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Published on January 13, 2012

Rebecca Gooding, Maternity Suites Patient, Valley West Community Hospital 

Rebecca Gooding

Patient Testimonial Video

For more than 3 weeks, Valley West was the best place for Becca Gooding to await the birth of her fourth child. "I always felt safe. Like my mom was taking care of me.

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Educating. Protecting. Healing.

For more than 3 weeks, Valley West was the best place for Becca Gooding to await the birth of her fourth child. “I always felt safe. Like my mom was taking care of me.”

After three uneventful pregnancies and deliveries, Rebecca (Becca) Gooding fully expected her fourth to be no different. However, early on in the pregnancy, she learned this time around was potentially going to prove more difficult. Early on, she learned her placenta was lying low in her uterus. Although this can be common in the early stages of gestation, typically the placenta moves higher in the womb as the pregnancy progresses. Unfortunately, this wasn't the case for Becca. The placenta never moved and the result was a condition known as placenta previa in which the cervix was covered, thus making natural childbirth very dangerous to both the mother and baby.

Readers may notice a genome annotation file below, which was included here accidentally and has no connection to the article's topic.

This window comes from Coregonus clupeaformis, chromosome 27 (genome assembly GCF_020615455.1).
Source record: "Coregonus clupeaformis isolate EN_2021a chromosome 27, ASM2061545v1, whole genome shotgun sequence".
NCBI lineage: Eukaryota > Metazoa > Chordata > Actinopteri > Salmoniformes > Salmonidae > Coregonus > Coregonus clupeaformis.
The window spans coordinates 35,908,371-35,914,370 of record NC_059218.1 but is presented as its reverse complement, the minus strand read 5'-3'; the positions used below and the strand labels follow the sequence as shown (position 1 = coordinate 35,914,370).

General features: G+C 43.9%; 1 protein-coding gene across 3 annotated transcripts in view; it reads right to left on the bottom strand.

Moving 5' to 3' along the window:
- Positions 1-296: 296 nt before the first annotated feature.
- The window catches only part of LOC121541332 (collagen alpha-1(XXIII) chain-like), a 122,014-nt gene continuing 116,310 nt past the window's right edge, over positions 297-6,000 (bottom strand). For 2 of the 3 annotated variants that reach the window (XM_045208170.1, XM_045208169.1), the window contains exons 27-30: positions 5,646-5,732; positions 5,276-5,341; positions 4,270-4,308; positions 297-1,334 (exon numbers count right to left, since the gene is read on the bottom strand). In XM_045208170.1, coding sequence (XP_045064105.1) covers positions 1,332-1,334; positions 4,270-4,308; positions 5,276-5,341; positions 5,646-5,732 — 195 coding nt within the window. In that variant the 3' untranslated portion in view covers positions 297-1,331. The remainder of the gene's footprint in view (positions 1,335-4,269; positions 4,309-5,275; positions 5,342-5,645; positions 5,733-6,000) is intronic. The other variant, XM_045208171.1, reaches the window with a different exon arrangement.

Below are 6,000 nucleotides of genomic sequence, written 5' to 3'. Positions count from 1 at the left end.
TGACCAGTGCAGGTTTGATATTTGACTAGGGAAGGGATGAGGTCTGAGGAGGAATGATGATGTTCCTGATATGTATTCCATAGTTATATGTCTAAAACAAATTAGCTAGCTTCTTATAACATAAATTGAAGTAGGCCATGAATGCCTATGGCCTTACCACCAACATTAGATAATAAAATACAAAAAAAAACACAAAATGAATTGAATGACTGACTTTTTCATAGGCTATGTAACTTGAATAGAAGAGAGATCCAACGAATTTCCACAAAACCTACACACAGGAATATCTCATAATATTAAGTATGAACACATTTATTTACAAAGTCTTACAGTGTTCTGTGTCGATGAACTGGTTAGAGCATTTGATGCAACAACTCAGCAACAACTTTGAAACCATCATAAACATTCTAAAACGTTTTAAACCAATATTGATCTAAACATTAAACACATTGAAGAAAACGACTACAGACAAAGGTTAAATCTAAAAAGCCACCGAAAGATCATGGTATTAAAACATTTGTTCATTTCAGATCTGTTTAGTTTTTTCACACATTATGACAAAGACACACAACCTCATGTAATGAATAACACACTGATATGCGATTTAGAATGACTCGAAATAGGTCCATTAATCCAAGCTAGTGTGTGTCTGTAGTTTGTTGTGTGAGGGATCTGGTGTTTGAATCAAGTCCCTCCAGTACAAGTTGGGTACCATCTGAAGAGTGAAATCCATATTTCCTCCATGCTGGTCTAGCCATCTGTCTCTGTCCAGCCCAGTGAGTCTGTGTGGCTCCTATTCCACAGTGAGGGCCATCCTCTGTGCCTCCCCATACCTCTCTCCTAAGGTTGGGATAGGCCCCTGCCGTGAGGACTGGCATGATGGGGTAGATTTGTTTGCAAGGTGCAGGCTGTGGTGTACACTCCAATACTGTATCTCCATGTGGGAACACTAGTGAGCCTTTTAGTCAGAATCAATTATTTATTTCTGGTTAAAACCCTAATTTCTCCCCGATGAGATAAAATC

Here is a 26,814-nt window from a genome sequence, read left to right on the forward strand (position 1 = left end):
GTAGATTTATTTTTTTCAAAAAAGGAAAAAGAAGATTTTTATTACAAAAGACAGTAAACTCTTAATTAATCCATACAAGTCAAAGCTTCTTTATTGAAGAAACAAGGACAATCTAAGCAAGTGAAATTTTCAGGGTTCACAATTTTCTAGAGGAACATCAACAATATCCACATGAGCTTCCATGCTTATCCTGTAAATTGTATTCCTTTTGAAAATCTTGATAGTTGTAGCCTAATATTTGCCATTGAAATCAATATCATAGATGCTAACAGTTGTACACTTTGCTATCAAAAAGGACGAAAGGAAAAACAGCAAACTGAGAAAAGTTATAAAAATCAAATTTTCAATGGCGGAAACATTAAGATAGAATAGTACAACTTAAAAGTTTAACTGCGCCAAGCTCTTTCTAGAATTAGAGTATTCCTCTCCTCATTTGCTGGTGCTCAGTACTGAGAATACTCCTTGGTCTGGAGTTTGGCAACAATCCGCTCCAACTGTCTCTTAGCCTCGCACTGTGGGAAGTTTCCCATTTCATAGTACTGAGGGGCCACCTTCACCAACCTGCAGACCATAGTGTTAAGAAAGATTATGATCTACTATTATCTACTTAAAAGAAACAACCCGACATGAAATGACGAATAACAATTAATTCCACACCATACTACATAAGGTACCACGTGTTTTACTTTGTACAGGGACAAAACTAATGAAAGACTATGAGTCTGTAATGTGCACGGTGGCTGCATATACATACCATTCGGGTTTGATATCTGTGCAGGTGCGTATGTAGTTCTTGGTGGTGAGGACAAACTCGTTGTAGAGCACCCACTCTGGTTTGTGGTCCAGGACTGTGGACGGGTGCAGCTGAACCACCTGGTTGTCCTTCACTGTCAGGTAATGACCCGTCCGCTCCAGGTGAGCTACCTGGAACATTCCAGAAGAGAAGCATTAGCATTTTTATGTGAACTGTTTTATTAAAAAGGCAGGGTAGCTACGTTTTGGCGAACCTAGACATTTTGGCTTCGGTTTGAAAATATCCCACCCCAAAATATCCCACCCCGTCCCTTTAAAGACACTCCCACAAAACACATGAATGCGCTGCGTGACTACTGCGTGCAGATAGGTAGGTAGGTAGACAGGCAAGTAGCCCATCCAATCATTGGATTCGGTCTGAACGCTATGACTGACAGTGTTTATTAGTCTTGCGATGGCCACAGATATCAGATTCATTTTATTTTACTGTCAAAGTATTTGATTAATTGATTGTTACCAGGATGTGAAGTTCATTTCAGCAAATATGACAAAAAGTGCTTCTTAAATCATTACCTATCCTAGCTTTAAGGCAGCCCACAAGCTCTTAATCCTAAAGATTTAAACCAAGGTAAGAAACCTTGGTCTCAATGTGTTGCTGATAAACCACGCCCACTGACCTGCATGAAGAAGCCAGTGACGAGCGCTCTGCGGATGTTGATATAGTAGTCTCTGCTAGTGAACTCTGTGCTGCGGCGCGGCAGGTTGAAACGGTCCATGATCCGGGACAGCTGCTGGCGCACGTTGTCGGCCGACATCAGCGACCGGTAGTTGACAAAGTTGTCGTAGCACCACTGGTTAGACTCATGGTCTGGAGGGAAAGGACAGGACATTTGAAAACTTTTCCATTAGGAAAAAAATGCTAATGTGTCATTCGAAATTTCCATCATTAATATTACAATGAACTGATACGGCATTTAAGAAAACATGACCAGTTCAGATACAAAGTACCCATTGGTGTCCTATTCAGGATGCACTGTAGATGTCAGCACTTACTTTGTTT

Becca was put on bed rest and ended up spending the last 3.5 weeks of her pregnancy in the Valley West Community Hospital's Maternity Suites. Her stay at the hospital proved to be successful and on October 19th Becca's healthy son was born.